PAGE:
I also think you can easily reduce that vent pipe from 2" down to 1, or 1-1/4", and even less if you have main vents on your dry returns before the FT trap and sole venting is not done through the tank alone. Matter of fact, do it regardless. 1-1/4 is plenty for venting for 2,000 edr without creating any significant back pressure even without the main vents - your FT traps will limit venting rate anyway. You don't need 2" vent on the tank for sure!

    So, it's safe to assume venting that is happening at the tank does not require 2" pipe, and it needs to be sufficient but not too large. It's there also to break any vacuum between it and the boiler/system, so you can pipe that down. I would also suggest putting in a few 90s on that run, top of the pipe or elsewhere, and have the last run pointing up. All this can be done with rubber ferncos, and pvc, btw. It's only for air. I did something like that too, extended the higher of 2 vents I mentioned on the vertical run (it already had a 90), then added a fernco with a pvc "branch" from an old plumbing job, pointing both of it up again... This seems to have helped too keep the pipe cool and condensate dripping down into the tank on long calls for heat.

    You want to give any evaporation more surface to condense before going straight out the pipe and then let it drain back down. That's why 90s. Pipe going straight up will give no surface resistance.

    Attached is my set-up with the 2 vents. Doing this definitely reduced the amount of evaporation.

    https://www.amazon.com/photos/share/KNWiDjXFgwnsZPSJ70ZHZYAjmEFBKeDeY8VVokCTess

    Plus, since you asked about the 2stage setup: I took a pic of the 2 vaporstats: one controls the op limit, the other is low-high-low controller. Ptrol on the far left is high limit, probably superfluous, but needed by code. Op. pressure is at 4oz (0.25 psi) on low stage, and up to 8 oz on high, and only rising to 8oz at the end of a very long call for heat or when coming out of a deep set-back, and then it drops to low stage.

    Here is a whole low-hi-low setup album:
    https://www.amazon.com/photos/share/CwUAePylCmOgn8y4n0Wvs5RbyubkkXCiCS0DPJ6jr4Y

    Videos are from before I dialed it in to 8 oz drop-down to low fire limit.
  • JUGHNE
    JUGHNE Member Posts: 8,132
    If your vent pipe has a 90, short nipple, 90 then short nipple down, then if the pump vent is passing steam from a bad trap you would get a drip on the floor. Otherwise just a chimney with (sometimes) invisible steam coming out.
    Sometimes the steam doesn't show up until you leave the room.

    Saw a job with PVC pipe drip cup under a feeder pump vent.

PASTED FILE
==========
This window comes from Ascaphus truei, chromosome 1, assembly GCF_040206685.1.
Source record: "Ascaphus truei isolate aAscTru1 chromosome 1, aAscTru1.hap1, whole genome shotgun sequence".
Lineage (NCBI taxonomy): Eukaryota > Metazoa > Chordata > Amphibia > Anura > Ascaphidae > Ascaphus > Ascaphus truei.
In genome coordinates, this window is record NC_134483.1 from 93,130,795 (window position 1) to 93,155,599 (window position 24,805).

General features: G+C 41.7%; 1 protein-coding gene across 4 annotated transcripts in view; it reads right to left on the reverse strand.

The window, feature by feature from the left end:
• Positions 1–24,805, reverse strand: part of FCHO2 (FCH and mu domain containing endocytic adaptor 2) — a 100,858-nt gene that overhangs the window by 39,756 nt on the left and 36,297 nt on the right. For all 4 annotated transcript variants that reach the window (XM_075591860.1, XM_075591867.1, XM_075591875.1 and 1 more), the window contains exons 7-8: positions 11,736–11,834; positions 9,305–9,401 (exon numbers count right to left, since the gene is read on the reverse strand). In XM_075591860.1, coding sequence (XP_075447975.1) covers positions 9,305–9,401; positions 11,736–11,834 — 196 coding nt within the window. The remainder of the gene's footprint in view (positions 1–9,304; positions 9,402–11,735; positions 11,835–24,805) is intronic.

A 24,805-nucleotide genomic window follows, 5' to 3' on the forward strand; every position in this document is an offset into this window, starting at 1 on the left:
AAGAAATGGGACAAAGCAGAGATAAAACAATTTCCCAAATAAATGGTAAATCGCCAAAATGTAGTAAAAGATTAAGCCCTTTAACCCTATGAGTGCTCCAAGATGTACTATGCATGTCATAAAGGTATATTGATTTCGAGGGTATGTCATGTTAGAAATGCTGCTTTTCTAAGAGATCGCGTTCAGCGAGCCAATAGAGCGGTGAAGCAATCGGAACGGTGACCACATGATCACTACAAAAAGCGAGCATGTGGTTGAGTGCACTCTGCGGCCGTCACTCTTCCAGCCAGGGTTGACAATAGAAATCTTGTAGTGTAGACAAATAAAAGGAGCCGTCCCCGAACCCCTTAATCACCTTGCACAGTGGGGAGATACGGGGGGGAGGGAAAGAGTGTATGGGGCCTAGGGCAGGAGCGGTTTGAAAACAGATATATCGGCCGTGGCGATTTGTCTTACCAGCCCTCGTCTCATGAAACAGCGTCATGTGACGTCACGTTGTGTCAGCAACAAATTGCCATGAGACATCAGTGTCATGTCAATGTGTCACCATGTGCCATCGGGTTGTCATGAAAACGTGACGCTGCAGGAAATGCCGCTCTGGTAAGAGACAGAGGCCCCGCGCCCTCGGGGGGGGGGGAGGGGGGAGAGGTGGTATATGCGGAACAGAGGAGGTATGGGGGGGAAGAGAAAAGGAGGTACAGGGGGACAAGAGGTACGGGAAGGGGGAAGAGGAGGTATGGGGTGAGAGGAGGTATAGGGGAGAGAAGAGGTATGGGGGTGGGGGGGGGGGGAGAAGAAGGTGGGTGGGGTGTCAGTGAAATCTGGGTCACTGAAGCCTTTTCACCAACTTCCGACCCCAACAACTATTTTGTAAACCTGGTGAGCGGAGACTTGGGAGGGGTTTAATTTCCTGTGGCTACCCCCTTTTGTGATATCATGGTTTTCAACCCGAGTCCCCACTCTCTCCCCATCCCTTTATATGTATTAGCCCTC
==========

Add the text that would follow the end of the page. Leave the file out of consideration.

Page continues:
It was near the ceiling. The PVC got so hot it bent as if an electrician put it into a hot box bender. Another melt down about 12' away where the condensation pooled.
    The installer told me that vent used to pass a lot of steam and then just quit doing it........no traps had been repaired/changed as to anyone's knowledge..........so sometimes traps "fix" themselves?? Pressure had always been low 1-2 PSI.
  • baj702
    baj702 Member Posts: 29
    @MilanD OK, I'll need to revisit the vent. I only have about 1' horizontal, so as far as condensing surface area, there's not much. I do like your two pipe vent setup. I think I'll do the same. I do miss the easy access I had to the tank before I put that huge 10' riser on. A tee at the bottom with another access pipe would be perfect!

    I can see "vapor" coming out of the pipe if I hold a flashlight on it just right, and my hand will condense it and get a little moist after a minute or so.

    I used 2" pipe because that was the size of the tapping on the tank, but I'll reduce it now.

    I'll report back in a couple of days!!!!
  • MilanD
    MilanD Member Posts: 1,159
    edited February 2018
    If you see any vapor, it's quite possible one of your traps has gone bad, but, if you can hold your hand there and it's not burning you like live steam would, it's probably just hot condensate evaporating away... My $$ would be on that.

    Depending on your venting, that is, if your sole venting point is not your condensate tank pipe and you have a vent before the trap, when the time comes to service the trap, if possible with your space restrictions, you may be able to just pipe in a p trap with black iron alone and get rid of the trap. Just like a trap on your kitchen sink, but tall enough for the water column to keep the pressure against the system op pressure, and voila - no moving parts to service, ever. In this situation, pipe in access on top and bottom of the p, so you can flush it out from time to time, as it'll also act as a dirt catcher.
  • Yet another reason to love gravity return, instead of a pump on a steam system!—NBC
  • MilanD
    MilanD Member Posts: 1,159
    @nicholas bonham-carter

    Sometimes due to system limitations you can't avoid it. But, I agree!

    @baj702 btw, you could pipe in a vent and p trap setup and get rid of traps when the time comes. It'll be cost of trap vs. cost of labor. But if it's your system, you can do labor, it's a viable option.